Each year at this time, employees throughout the United States receive performance reviews, raises, holiday bonuses, promotions with new responsibilities and, very often, new employment agreements. These events are often exciting for all parties: excitement on the part of the professional who receives increased compensation and often new responsibilities and exciting for the employer who has the opportunity to retain and promote its top talent. Unfortunately, without proper planning, these happy events can render old noncompetes, nonsolicits and confidentiality agreements unenforceable and leave a gap in a company’s trade secret protections.
A recent decision from the District of Massachusetts, Meschino v. Frazier Indus. Co., 2015 U.S. Dist. LEXIS 155997 (D. Mass. Nov. 18, 2015), serves as a reminder of why employers should consider treating changes in the employment relationship, including employment contract updates, with prudence. InMeschino, the employee signed a 2005 employment agreement that required the employee to also sign a confidentiality and noncompete agreement. The employee, in fact, signed the separate confidentiality and noncompete agreements. Then, in 2012, the employee signed a new employment agreement, but the new employment agreement “made no reference to any confidentiality or non-compete covenants.” The employee quit the company and started working for a competitor. The employee sued his predecessor employer to recover commissions that he alleged were wrongfully withheld. The employer attempted to counterclaim for breach of the 2005 confidentiality and noncompete agreements.
United States District Judge Richard Stearns held that the 2012 employment agreement, without any mention of confidentiality restrictions, nullified the 2005 confidentiality and noncompete agreements. The District Court held that because the 2012 agreement made no reference to confidentiality or noncompete promises, and because there was no evidence of an intention to preserve the 2005 confidentiality and noncompete agreements, the old agreements were not in effect. This barred the employer from pursuing claims against its former employee for breach of the 2005 confidentiality and noncompete agreements.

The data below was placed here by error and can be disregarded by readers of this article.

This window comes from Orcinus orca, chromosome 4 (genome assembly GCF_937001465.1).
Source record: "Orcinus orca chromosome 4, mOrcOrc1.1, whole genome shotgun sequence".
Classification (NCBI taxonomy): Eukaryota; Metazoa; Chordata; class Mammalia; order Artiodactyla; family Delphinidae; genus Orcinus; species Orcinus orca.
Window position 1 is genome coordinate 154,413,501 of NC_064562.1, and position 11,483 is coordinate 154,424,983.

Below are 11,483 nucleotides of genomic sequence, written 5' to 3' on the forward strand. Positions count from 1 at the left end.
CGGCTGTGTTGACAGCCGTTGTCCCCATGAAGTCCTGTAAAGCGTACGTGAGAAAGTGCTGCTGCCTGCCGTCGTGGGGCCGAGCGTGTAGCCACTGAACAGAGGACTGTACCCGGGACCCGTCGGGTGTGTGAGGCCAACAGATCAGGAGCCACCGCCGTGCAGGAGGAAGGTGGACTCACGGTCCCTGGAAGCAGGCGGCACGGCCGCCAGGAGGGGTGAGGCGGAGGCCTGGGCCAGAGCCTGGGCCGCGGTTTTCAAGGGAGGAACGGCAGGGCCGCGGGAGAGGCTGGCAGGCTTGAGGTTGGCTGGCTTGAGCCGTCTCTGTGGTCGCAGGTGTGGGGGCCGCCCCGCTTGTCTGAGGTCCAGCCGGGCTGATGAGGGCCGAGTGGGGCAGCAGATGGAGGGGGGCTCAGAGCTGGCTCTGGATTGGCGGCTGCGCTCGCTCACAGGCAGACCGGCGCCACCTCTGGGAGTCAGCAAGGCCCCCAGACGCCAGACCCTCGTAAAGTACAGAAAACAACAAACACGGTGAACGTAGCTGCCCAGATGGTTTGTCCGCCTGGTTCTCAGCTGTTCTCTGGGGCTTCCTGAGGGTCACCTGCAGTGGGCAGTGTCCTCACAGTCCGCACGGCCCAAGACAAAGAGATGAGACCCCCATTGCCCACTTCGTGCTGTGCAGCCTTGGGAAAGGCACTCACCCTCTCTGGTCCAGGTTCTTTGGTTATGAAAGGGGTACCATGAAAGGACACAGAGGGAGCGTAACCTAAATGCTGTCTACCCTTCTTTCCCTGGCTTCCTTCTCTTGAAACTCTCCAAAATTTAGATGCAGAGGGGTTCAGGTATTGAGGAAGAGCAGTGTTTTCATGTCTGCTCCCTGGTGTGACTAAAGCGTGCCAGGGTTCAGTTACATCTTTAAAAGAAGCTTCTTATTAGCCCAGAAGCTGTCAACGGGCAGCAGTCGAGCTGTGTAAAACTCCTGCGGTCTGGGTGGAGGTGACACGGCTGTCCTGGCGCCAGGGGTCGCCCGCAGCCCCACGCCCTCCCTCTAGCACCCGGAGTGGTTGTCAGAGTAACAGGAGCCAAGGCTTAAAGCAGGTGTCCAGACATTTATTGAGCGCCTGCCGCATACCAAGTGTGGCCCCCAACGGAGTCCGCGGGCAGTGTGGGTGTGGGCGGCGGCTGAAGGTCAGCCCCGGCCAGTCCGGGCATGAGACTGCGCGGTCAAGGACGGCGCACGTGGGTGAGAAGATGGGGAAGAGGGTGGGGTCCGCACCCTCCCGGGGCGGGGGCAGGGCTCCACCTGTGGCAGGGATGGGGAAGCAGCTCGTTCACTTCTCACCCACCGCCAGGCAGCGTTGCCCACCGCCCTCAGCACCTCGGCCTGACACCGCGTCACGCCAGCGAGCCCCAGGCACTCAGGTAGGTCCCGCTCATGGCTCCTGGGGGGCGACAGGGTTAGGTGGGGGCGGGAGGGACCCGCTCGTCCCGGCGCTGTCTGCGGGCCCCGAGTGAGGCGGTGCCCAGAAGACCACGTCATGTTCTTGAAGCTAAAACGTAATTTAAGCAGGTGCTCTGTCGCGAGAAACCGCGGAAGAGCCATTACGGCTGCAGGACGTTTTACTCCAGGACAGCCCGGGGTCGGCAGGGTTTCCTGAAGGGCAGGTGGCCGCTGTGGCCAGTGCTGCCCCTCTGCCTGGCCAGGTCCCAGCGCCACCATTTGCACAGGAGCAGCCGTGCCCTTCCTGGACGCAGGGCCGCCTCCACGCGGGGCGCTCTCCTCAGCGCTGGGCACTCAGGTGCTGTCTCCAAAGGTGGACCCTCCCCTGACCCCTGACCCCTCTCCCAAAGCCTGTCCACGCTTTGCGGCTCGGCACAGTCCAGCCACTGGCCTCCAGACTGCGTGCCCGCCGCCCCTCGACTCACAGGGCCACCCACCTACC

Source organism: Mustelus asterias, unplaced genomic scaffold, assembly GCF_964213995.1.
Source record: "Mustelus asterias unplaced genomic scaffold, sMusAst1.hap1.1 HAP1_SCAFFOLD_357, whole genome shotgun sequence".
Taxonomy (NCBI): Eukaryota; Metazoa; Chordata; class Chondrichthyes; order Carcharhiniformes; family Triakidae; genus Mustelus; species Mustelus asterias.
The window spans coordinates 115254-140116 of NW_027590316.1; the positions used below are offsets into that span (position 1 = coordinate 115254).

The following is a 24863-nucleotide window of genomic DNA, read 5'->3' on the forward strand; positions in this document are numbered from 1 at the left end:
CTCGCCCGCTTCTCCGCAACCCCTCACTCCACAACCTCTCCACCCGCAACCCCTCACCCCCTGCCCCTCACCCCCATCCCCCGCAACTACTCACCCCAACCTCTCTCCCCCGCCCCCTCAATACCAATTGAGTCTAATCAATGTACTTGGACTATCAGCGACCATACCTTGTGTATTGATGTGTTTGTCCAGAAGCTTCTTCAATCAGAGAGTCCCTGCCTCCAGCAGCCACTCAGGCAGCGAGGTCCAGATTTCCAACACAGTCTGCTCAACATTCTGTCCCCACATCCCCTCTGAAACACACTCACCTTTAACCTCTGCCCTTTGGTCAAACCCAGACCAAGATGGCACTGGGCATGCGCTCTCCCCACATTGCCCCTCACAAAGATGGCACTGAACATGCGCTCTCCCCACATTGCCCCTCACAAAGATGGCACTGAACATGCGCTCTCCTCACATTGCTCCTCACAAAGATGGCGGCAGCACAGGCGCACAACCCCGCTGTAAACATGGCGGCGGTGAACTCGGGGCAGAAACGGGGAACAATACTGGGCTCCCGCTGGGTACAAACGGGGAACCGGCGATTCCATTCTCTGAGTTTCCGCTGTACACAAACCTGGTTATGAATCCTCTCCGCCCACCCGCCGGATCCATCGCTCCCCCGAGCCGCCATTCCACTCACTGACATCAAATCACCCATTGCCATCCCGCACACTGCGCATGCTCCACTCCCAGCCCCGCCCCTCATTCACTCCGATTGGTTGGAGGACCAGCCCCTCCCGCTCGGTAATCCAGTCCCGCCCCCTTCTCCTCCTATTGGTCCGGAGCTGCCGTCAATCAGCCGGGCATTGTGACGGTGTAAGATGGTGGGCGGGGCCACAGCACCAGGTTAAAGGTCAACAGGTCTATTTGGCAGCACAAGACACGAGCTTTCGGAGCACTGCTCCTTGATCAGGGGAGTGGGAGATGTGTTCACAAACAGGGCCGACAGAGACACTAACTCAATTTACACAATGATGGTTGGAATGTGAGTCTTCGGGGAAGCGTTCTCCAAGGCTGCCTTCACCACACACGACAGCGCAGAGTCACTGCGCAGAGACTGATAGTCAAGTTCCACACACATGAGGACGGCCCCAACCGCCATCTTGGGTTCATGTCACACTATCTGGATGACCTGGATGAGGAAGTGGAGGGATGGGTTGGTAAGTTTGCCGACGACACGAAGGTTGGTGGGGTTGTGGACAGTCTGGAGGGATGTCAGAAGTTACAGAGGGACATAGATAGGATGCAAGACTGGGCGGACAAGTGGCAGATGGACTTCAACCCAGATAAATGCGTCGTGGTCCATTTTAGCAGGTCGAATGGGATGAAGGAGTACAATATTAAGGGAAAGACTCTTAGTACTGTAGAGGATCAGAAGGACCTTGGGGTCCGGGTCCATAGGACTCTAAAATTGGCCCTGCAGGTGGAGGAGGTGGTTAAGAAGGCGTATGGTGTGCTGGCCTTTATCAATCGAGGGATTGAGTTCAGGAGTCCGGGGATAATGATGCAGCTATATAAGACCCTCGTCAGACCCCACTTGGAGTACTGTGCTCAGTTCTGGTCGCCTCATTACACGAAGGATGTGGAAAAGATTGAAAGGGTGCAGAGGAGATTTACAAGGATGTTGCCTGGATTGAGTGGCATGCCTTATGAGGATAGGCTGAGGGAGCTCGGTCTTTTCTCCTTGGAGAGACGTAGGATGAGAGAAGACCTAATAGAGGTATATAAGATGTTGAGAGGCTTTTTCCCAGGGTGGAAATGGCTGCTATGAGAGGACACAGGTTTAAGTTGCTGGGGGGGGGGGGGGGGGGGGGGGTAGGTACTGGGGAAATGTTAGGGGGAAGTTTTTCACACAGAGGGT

In short, the employer in Meschino lost the benefit of a bargained-for agreement. Although the Meschino result is striking, it is hardly new. It follows similar cases in Massachusetts dating back to 1968 (including a prior opinion authored by Judge Stearns). Those cases caution employers not to assume that old employment agreements are still valid. Changes in an ongoing employment relationship may unintentionally render previously signed agreements unenforceable. For example, Massachusetts courts have voided restrictive covenants where a subsequent contract was entered into and where there was a material change in an employee’s job.
What should employers consider in the wake of the Meschino decision and the growing body of cases in Massachusetts on theories of rescission, novation and the material change doctrine?
First, Massachusetts employers wishing to impose noncompete, nonsolicitation or confidentiality restrictions may want to include such restrictions in their initial employment agreements. Second, when promoting employees, boosting wages or otherwise favorably changing an employee’s position, employers should consider refreshing existing agreements. Third, in connection with any acquisition, merger or similar transaction, employers should assess whether these requirements have been met by the predecessor employer in order to determine whether to secure new agreements restricting solicitation or competition. Finally, prudence indicates that employers may also want to conduct periodic reviews of employees’ existing agreements to ensure continuing validity and potentially avert the fate of the employer in Meschino.